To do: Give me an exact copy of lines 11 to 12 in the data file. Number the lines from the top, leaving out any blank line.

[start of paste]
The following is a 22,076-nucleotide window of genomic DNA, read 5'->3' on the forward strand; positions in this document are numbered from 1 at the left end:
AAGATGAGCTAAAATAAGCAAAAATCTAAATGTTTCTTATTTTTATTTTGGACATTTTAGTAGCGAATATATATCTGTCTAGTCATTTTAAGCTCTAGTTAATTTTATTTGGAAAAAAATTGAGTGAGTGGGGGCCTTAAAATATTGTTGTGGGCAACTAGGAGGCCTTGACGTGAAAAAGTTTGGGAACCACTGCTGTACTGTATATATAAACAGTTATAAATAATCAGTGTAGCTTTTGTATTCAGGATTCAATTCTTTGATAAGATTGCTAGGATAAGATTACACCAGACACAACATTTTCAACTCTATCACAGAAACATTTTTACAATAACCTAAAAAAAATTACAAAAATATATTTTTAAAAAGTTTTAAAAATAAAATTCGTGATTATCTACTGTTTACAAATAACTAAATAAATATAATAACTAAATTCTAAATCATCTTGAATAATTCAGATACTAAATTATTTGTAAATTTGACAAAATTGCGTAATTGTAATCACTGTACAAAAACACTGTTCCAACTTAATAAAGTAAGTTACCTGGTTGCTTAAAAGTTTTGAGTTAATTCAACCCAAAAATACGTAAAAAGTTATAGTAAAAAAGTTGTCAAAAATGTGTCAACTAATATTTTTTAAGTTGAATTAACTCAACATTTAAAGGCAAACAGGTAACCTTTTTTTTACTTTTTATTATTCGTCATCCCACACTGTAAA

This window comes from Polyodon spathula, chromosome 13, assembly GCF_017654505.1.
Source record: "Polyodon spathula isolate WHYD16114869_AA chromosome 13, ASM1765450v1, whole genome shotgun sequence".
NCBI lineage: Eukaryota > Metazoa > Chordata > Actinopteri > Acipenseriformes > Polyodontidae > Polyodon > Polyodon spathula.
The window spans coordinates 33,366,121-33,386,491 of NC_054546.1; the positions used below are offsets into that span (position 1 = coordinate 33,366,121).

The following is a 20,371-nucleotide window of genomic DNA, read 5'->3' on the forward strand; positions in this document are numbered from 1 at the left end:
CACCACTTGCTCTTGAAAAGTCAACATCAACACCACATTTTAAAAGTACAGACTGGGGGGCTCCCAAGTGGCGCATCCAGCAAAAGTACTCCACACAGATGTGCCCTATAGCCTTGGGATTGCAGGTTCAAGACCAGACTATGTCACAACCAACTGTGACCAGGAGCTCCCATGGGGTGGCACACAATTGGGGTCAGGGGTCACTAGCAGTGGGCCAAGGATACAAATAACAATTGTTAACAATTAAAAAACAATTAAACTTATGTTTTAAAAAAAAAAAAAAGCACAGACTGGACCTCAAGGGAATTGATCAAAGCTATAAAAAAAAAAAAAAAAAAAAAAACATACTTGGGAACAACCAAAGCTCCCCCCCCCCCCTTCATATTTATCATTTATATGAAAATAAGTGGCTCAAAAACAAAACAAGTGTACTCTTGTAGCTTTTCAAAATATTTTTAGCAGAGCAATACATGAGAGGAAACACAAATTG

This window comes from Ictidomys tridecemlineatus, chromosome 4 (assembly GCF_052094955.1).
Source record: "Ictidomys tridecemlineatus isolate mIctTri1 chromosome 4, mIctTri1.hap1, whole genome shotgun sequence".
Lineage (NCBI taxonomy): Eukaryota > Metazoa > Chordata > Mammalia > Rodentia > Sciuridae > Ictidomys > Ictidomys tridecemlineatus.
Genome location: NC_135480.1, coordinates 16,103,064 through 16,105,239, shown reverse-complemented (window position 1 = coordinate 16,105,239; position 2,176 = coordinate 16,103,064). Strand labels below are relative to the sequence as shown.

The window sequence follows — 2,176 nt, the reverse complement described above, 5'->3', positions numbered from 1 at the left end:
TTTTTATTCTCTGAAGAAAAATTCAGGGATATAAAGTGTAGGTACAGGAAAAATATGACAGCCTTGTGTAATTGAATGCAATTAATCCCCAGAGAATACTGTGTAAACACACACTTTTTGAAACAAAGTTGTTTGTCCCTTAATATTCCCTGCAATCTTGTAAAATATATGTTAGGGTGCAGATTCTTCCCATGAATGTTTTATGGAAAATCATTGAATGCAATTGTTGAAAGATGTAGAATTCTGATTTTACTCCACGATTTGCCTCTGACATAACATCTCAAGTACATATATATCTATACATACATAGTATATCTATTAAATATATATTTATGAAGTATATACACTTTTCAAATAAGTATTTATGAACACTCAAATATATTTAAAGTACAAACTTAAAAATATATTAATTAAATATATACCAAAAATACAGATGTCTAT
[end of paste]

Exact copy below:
Lineage (NCBI taxonomy): Eukaryota > Metazoa > Chordata > Mammalia > Rodentia > Sciuridae > Ictidomys > Ictidomys tridecemlineatus.
Genome location: NC_135480.1, coordinates 16,103,064 through 16,105,239, shown reverse-complemented (window position 1 = coordinate 16,105,239; position 2,176 = coordinate 16,103,064). Strand labels below are relative to the sequence as shown.